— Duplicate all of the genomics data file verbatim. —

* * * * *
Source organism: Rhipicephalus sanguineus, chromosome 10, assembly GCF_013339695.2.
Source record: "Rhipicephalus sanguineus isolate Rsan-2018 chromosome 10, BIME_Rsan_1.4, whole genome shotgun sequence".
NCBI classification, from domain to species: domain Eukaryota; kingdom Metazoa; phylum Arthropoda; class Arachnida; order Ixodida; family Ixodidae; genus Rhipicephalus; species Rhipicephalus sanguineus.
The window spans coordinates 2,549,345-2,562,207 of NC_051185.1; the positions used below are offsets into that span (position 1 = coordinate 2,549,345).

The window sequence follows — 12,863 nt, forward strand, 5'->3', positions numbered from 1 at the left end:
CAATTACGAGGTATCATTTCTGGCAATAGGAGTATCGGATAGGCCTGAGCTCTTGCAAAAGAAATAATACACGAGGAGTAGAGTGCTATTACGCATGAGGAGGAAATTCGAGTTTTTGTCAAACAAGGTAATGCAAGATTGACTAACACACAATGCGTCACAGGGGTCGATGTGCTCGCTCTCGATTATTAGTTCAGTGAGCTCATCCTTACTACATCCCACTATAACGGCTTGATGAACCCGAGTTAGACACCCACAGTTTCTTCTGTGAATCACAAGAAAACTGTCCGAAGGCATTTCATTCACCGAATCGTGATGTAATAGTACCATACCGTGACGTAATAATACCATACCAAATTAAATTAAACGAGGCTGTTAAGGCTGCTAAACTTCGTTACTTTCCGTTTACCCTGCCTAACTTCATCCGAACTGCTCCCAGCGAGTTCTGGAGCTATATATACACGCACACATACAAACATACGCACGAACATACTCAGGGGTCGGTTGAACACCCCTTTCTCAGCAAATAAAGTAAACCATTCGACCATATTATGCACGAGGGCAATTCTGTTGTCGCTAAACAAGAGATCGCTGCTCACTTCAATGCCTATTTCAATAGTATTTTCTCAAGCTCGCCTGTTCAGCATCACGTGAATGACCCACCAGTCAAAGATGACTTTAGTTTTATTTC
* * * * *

Source organism: Rhipicephalus sanguineus, chromosome 10, assembly GCF_013339695.2.
Source record: "Rhipicephalus sanguineus isolate Rsan-2018 chromosome 10, BIME_Rsan_1.4, whole genome shotgun sequence".
NCBI classification, from domain to species: domain Eukaryota; kingdom Metazoa; phylum Arthropoda; class Arachnida; order Ixodida; family Ixodidae; genus Rhipicephalus; species Rhipicephalus sanguineus.
The window spans coordinates 2,549,345-2,562,207 of NC_051185.1; the positions used below are offsets into that span (position 1 = coordinate 2,549,345).

The window sequence follows — 12,863 nt, forward strand, 5'->3', positions numbered from 1 at the left end:
CAATTACGAGGTATCATTTCTGGCAATAGGAGTATCGGATAGGCCTGAGCTCTTGCAAAAGAAATAATACACGAGGAGTAGAGTGCTATTACGCATGAGGAGGAAATTCGAGTTTTTGTCAAACAAGGTAATGCAAGATTGACTAACACACAATGCGTCACAGGGGTCGATGTGCTCGCTCTCGATTATTAGTTCAGTGAGCTCATCCTTACTACATCCCACTATAACGGCTTGATGAACCCGAGTTAGACACCCACAGTTTCTTCTGTGAATCACAAGAAAACTGTCCGAAGGCATTTCATTCACCGAATCGTGATGTAATAGTACCATACCGTGACGTAATAATACCATACCAAATTAAATTAAACGAGGCTGTTAAGGCTGCTAAACTTCGTTACTTTCCGTTTACCCTGCCTAACTTCATCCGAACTGCTCCCAGCGAGTTCTGGAGCTATATATACACGCACACATACAAACATACGCACGAACATACTCAGGGGTCGGTTGAACACCCCTTTCTCAGCAAATAAAGTAAACCATTCGACCATATTATGCACGAGGGCAATTCTGTTGTCGCTAAACAAGAGATCGCTGCTCACTTCAATGCCTATTTCAATAGTATTTTCTCAAGCTCGCCTGTTCAGCATCACGTGAATGACCCACCAGTCAAAGATGACTTTAGTTTTATTTC